Evergreen trees need water
Q: Last winter I had some evergreen shrubs that had more and more brown needles by the end of winter. Is there anything I can do to prevent this?
— Bill from Salem
A: Unlike deciduous trees and shrubs, evergreens have a continuous need for water during fall and winter. When the ground dries out or freezes, the roots of evergreens can no longer supply water to the leaves or needles and they can begin to die. This results in a condition called winter burn or winter desiccation.
Evergreens exposed to winter sun and wind will have more injury than those in shade.
There are several steps you can take to help your evergreens avoid winter burn. First, keep watering them until the ground freezes.
Water in the afternoon when the temperature is above freezing to allow the water to soak into the soil before it freezes overnight.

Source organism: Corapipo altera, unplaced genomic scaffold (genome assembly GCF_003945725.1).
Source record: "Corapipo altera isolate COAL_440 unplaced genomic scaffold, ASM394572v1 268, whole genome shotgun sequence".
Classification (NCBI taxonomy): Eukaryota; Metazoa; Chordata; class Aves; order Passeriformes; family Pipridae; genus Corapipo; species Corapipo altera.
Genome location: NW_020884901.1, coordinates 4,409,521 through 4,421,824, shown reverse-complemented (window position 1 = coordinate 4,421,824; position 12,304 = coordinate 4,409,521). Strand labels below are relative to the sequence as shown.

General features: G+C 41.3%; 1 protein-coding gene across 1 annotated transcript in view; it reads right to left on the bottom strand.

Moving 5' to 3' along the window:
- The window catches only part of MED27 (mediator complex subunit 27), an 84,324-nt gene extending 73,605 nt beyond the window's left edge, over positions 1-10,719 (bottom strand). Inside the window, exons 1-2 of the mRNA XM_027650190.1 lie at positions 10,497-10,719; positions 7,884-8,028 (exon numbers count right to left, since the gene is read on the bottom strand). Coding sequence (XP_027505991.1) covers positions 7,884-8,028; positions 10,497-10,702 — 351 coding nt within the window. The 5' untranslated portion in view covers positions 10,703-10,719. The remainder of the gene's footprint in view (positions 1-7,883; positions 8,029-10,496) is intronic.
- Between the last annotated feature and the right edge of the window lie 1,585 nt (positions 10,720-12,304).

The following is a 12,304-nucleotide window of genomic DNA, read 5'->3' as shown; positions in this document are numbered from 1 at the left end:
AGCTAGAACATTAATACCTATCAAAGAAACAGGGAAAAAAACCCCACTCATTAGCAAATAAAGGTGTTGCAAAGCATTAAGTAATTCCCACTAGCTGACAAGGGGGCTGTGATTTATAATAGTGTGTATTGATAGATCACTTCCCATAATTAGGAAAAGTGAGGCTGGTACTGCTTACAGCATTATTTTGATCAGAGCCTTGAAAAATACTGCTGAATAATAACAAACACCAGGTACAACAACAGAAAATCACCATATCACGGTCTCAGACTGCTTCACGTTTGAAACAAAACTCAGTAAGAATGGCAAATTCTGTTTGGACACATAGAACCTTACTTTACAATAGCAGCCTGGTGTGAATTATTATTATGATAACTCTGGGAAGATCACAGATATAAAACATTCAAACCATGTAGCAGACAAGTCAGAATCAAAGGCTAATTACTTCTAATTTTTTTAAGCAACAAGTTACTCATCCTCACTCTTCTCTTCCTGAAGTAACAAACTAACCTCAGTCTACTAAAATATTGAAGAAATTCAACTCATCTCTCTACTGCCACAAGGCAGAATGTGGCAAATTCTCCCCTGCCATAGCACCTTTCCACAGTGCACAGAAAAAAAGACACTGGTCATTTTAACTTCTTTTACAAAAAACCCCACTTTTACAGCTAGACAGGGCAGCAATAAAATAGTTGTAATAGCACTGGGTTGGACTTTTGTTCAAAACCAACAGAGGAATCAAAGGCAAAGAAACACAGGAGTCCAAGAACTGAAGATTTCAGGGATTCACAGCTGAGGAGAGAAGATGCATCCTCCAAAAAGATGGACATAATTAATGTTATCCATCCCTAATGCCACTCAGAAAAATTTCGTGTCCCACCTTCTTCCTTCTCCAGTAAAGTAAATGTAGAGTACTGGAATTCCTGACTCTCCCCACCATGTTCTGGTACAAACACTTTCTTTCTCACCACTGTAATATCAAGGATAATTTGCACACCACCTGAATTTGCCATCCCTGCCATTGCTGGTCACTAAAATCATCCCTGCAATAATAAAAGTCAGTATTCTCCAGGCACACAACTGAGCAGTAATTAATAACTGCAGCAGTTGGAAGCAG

If your evergreens are not too big, you can construct a wind break to help protect them.
Also, a little fall mulch will help. Two inches of mulch over the root zone of an evergreen will keep the roots moist and the soil unfrozen for longer than just bare ground.
Most people don’t notice the winter burn damage until the spring when they see the brown, dead looking areas on their evergreens. Depending upon the amount of damage, most winter burned plants can recover in time.
If just the leaves or needles are dead, the plant will eventually grow new ones. If a stem(s) has been killed, it will have to be pruned out. To tell if the stem is still alive, gently scratch the bark and look for green under the bark.
For more information, visit http://go.osu.edu/latefallwater.